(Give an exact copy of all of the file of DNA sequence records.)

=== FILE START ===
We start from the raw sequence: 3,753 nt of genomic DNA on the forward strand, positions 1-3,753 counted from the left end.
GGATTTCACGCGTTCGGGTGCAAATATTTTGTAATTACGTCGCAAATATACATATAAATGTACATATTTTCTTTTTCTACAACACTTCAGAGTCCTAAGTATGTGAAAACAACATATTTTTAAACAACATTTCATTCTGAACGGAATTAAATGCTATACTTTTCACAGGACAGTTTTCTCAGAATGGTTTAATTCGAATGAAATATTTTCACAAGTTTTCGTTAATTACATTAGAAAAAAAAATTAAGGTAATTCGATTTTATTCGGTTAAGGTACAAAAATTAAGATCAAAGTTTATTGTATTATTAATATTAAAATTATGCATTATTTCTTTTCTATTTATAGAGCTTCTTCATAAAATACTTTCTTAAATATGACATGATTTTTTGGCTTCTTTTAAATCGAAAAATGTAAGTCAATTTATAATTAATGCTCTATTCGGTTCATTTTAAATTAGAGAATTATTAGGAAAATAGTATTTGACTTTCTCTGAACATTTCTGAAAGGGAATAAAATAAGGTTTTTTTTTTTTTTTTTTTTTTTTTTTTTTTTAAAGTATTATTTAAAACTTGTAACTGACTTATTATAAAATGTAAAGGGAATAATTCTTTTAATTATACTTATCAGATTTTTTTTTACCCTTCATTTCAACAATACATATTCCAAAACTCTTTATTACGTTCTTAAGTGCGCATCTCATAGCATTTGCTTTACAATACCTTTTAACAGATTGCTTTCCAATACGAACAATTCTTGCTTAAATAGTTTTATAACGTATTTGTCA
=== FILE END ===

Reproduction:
We start from the raw sequence: 3,753 nt of genomic DNA on the forward strand, positions 1-3,753 counted from the left end.
GGATTTCACGCGTTCGGGTGCAAATATTTTGTAATTACGTCGCAAATATACATATAAATGTACATATTTTCTTTTTCTACAACACTTCAGAGTCCTAAGTATGTGAAAACAACATATTTTTAAACAACATTTCATTCTGAACGGAATTAAATGCTATACTTTTCACAGGACAGTTTTCTCAGAATGGTTTAATTCGAATGAAATATTTTCACAAGTTTTCGTTAATTACATTAGAAAAAAAAATTAAGGTAATTCGATTTTATTCGGTTAAGGTACAAAAATTAAGATCAAAGTTTATTGTATTATTAATATTAAAATTATGCATTATTTCTTTTCTATTTATAGAGCTTCTTCATAAAATACTTTCTTAAATATGACATGATTTTTTGGCTTCTTTTAAATCGAAAAATGTAAGTCAATTTATAATTAATGCTCTATTCGGTTCATTTTAAATTAGAGAATTATTAGGAAAATAGTATTTGACTTTCTCTGAACATTTCTGAAAGGGAATAAAATAAGGTTTTTTTTTTTTTTTTTTTTTTTTTTTTTTTTAAAGTATTATTTAAAACTTGTAACTGACTTATTATAAAATGTAAAGGGAATAATTCTTTTAATTATACTTATCAGATTTTTTTTTACCCTTCATTTCAACAATACATATTCCAAAACTCTTTATTACGTTCTTAAGTGCGCATCTCATAGCATTTGCTTTACAATACCTTTTAACAGATTGCTTTCCAATACGAACAATTCTTGCTTAAATAGTTTTATAACGTATTTGTCA